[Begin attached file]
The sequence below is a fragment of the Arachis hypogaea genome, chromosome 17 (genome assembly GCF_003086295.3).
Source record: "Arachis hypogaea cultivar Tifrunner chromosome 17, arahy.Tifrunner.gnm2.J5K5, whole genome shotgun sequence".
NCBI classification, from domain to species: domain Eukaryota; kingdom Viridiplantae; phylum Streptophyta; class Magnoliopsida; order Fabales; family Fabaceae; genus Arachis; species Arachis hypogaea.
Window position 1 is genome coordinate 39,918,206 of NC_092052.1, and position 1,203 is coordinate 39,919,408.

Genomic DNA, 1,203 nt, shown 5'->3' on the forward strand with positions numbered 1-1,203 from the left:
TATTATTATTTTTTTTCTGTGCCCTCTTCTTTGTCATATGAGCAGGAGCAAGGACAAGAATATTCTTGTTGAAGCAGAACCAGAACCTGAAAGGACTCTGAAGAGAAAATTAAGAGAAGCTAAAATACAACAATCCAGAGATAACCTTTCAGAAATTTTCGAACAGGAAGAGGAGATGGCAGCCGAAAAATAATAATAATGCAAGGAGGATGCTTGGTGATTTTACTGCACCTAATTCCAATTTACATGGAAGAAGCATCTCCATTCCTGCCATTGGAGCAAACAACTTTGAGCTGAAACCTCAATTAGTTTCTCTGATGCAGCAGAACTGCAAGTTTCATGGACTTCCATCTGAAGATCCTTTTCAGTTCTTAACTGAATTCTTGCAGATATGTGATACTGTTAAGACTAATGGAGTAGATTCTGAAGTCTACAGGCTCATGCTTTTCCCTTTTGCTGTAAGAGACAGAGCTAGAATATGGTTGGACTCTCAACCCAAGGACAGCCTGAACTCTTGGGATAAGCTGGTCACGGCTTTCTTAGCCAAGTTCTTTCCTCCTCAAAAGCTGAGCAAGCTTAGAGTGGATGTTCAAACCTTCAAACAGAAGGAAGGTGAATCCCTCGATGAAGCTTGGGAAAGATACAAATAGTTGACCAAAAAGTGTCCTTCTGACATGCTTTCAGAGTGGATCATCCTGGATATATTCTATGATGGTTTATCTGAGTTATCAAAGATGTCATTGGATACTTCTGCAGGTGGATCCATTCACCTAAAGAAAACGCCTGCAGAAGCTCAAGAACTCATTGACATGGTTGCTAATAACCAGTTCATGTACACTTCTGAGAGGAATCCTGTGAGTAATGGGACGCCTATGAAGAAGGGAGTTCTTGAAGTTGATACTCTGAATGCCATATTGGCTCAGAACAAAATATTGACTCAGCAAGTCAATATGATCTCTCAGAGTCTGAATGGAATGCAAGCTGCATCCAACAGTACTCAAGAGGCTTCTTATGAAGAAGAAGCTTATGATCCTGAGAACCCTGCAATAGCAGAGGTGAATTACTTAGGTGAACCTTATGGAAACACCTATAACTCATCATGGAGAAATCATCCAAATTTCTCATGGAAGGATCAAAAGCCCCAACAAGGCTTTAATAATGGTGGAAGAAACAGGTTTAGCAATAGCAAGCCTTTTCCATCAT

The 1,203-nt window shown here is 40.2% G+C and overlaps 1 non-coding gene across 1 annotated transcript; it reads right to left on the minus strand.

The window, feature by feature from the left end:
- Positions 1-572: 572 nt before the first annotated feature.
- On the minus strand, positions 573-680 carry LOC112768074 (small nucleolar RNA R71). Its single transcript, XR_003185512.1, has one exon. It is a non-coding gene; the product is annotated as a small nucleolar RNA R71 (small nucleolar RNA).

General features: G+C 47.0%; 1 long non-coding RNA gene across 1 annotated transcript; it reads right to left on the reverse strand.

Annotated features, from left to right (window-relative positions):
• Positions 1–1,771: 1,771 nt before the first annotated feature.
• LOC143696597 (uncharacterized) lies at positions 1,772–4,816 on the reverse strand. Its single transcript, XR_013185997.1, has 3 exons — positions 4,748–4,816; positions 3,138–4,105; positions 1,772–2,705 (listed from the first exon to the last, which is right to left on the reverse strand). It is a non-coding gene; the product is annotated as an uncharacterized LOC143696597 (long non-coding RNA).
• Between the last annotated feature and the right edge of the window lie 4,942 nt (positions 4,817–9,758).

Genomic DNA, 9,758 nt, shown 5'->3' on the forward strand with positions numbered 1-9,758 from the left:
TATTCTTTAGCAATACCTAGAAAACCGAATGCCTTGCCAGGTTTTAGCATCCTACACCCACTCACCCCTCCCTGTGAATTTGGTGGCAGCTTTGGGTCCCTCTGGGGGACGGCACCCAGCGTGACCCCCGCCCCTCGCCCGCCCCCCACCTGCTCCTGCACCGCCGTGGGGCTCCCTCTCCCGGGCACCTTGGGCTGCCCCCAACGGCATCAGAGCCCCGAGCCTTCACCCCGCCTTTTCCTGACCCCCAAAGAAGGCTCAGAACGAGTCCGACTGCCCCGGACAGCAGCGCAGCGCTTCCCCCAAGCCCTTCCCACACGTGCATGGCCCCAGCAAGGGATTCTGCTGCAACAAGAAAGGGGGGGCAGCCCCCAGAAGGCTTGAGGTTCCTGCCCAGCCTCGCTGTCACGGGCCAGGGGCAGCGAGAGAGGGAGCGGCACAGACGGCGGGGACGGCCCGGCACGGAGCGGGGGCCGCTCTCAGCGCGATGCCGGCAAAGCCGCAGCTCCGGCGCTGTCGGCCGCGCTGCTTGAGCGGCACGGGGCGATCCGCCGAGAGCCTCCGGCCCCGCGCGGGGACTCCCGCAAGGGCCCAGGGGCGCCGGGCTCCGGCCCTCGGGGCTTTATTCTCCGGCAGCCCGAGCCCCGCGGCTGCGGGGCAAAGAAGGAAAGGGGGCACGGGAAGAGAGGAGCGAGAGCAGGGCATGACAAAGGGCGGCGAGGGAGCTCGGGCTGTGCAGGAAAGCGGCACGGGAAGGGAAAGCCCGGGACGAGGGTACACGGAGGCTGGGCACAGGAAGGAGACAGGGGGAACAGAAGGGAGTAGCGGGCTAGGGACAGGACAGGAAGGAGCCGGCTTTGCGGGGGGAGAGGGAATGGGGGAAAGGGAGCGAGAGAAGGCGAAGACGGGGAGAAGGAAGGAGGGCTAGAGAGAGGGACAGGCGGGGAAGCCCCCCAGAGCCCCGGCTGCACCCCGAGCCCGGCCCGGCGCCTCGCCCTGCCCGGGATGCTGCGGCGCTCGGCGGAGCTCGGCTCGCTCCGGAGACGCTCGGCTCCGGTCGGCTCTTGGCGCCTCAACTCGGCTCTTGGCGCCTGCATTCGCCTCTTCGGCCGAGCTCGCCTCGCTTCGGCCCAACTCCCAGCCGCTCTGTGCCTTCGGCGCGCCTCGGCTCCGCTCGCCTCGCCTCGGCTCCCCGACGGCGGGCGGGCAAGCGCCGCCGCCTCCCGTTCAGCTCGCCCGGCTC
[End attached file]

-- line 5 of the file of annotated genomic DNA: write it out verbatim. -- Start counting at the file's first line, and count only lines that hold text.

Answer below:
Genomic DNA, 1,203 nt, shown 5'->3' on the forward strand with positions numbered 1-1,203 from the left: